How I wish we had compassion, and were kinder to ourselves.

How I wish we didn’t feel we were so inadequate.

If only we’d believe – and could really take to heart –

That this isn’t a reflection of our value and our worth.


Getting Over the Torment of Betrayal

there are no shortcuts

There are no easy answers for recovering from betrayal. It’s not the kind of thing you get over easily. But I’d like to offer you a few suggestions that might be of help at this difficult time.

1. Try to achieve some degree of detachment. One way of doing this is to try to take yourself out of the picture (temporarily) and to view yourself, and what has happened, as a compassionate and caring ‘outsider’.

2. Admit to yourself there’s a hole in your heart, and allow yourself to grieve over all the different losses. The intense and painful feelings will likely ebb and flow. Allow them to surface. Don’t suppress your emotions. Also, you can’t speed up this process. In the end it will backfire. Instead, you need to experience, and work through, all the feelings.

3. Don’t keep it to yourself. You need support at this time. Maybe try to find someone who’s survived the same betrayal, and who knows what it is like, and is further down the road. We need to feel understood, and to have our story witnessed.

4. Fight off any tendency to blame yourself. It’s natural to think we must have played a part. But it usually has nothing to do with us at all. And that is the truth – even though it’s hard to see when we’ve just been triggered, and our feelings are intense. Keep repeating to yourself that  this isn’t about me. And focus on the good things that others say about you. These are the real facts. Hold on to these truths.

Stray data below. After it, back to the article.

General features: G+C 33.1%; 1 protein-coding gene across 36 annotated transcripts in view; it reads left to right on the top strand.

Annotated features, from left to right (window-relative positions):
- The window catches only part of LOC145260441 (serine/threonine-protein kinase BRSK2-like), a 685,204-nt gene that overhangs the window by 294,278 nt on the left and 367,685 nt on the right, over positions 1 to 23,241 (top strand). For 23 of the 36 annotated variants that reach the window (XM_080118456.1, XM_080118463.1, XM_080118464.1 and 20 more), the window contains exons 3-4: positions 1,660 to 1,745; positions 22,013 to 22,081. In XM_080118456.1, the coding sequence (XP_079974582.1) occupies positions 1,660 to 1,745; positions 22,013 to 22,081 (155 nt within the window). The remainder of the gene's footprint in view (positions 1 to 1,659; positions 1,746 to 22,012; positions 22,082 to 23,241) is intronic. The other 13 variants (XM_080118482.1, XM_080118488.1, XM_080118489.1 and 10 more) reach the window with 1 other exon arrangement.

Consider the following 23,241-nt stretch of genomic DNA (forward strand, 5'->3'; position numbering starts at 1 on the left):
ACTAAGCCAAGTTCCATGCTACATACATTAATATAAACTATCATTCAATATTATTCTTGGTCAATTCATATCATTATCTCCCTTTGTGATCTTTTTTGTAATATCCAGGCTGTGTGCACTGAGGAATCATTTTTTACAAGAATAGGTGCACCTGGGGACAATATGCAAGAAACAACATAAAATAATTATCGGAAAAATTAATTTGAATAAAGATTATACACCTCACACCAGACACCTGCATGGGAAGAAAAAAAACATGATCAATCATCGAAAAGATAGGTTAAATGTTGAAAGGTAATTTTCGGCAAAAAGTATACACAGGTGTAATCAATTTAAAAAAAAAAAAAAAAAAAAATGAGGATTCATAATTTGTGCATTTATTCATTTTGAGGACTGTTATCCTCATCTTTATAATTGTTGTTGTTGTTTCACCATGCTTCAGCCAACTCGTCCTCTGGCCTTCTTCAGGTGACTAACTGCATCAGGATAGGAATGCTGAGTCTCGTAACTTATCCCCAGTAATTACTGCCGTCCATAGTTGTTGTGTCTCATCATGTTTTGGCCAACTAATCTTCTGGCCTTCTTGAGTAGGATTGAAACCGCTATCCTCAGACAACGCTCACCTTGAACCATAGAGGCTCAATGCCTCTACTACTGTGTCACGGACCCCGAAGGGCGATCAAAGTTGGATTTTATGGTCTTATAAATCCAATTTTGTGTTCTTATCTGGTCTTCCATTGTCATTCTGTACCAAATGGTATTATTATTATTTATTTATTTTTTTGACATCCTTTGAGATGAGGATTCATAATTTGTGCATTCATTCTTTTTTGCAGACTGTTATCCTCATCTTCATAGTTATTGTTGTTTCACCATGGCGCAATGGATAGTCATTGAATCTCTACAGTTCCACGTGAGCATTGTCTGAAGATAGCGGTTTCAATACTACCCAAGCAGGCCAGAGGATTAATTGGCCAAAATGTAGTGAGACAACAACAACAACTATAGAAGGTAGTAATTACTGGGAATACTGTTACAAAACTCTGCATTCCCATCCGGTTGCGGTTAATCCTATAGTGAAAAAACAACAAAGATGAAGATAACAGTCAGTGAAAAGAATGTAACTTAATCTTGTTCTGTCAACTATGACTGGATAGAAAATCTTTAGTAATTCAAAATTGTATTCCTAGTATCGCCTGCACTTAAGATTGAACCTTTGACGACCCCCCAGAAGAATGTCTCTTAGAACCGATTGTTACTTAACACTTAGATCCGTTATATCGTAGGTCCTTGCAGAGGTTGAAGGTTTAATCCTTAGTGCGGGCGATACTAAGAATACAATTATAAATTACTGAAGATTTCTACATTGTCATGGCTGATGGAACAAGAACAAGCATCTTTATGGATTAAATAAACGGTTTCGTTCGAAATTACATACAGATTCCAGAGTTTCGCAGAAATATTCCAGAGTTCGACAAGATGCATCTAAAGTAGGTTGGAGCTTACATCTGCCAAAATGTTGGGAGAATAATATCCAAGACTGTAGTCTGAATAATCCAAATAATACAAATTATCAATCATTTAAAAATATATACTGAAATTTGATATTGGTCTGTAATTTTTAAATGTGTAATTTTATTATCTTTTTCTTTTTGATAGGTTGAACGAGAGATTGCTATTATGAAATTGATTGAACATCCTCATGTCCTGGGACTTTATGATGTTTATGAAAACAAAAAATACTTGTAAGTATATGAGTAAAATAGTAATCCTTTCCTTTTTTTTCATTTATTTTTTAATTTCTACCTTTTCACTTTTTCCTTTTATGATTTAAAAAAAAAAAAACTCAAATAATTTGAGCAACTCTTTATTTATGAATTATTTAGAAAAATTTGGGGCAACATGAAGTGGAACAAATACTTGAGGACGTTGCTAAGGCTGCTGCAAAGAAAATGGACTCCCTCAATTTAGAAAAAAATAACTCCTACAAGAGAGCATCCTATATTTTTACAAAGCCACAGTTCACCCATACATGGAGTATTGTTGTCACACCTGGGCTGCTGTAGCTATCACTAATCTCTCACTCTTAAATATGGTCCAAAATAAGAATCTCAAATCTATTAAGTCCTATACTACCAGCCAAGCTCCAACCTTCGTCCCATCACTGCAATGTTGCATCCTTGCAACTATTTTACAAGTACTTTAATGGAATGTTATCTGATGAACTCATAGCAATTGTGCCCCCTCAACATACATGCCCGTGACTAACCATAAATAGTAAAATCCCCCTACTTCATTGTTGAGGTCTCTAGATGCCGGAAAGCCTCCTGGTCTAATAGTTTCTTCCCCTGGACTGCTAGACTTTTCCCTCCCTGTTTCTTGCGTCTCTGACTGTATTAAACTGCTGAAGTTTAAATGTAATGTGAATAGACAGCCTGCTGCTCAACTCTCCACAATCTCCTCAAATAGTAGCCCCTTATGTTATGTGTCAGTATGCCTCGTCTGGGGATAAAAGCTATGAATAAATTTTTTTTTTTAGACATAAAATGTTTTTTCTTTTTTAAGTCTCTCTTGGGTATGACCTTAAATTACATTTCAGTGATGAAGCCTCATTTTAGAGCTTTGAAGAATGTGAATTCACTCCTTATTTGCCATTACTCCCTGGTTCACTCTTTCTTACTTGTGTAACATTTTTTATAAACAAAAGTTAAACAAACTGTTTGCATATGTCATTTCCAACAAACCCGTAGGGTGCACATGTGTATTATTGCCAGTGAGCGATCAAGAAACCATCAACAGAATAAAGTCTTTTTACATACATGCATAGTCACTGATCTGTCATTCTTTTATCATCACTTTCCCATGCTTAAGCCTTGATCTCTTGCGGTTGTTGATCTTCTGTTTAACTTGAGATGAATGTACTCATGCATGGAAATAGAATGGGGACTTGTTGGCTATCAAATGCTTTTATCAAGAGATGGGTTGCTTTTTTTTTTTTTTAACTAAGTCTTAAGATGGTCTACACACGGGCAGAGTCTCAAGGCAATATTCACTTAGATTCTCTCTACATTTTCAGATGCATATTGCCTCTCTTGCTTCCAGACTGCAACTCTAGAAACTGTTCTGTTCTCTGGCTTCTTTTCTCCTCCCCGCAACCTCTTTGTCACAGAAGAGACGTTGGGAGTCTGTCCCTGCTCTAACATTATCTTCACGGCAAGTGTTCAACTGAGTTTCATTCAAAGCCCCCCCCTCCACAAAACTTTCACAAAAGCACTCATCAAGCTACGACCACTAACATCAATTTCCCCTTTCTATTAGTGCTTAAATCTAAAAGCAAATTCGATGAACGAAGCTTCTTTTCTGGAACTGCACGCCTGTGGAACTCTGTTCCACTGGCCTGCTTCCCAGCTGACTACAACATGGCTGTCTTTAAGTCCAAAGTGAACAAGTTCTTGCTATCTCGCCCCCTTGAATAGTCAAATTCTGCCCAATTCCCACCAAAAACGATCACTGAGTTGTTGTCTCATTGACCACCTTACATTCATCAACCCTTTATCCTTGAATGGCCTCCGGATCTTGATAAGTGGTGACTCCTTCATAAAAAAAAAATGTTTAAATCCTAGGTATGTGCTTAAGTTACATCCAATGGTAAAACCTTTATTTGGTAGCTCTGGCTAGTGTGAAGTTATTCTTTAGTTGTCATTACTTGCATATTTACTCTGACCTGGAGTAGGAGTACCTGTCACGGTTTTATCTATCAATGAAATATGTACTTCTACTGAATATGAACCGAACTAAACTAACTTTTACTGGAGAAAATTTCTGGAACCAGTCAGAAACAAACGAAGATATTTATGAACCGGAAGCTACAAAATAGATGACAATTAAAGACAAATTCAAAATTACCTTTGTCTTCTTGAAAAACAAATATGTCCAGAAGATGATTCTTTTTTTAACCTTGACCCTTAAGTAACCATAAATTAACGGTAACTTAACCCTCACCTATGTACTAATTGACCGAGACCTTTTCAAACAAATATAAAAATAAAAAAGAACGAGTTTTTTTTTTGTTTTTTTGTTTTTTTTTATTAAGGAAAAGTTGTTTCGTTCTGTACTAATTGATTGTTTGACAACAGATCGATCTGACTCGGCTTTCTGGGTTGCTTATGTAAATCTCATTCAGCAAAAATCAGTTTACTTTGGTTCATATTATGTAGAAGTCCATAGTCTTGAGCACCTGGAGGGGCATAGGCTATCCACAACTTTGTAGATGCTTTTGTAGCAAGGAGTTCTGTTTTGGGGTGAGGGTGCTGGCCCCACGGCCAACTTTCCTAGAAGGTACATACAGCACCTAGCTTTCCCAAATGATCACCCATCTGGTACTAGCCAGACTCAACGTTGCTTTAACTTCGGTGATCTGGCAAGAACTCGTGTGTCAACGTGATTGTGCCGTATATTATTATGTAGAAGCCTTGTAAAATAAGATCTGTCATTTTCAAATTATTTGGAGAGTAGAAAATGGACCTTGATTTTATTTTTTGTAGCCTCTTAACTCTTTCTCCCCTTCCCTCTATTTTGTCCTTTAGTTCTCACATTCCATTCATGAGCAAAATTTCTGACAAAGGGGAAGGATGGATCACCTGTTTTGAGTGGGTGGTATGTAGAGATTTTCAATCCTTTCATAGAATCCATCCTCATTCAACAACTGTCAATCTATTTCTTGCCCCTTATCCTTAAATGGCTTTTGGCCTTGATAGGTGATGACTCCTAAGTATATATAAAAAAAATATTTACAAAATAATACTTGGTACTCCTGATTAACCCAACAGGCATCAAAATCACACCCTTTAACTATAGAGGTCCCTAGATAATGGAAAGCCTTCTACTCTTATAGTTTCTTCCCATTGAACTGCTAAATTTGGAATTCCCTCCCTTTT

5. Once the shock has diminished (or has worn off a little) try to think about a plan for your recovery. This is best worked through with a counsellor. Here, it is important to remember that time is not a healer. You will need to be both active and deliberate in your healing.

6. Be alert to the danger of idealizing the past, or of completely demonizing the person who’s betrayed you. It’s easy to deceive ourselves, and wrongly start believing that everything was magical before we learned the truth. At the same time, it is common to believe that everything must have been a total lie or some kind of fantasy. Usually, the truth will lie between these two extremes.

7. Try to work towards creating a new tomorrow that is better than today (and maybe better than the past). It doesn’t help for us to fixate on what could or should have been. The past is history now, and we’re on a different page. Please don’t let this bad experience destroy the rest of life.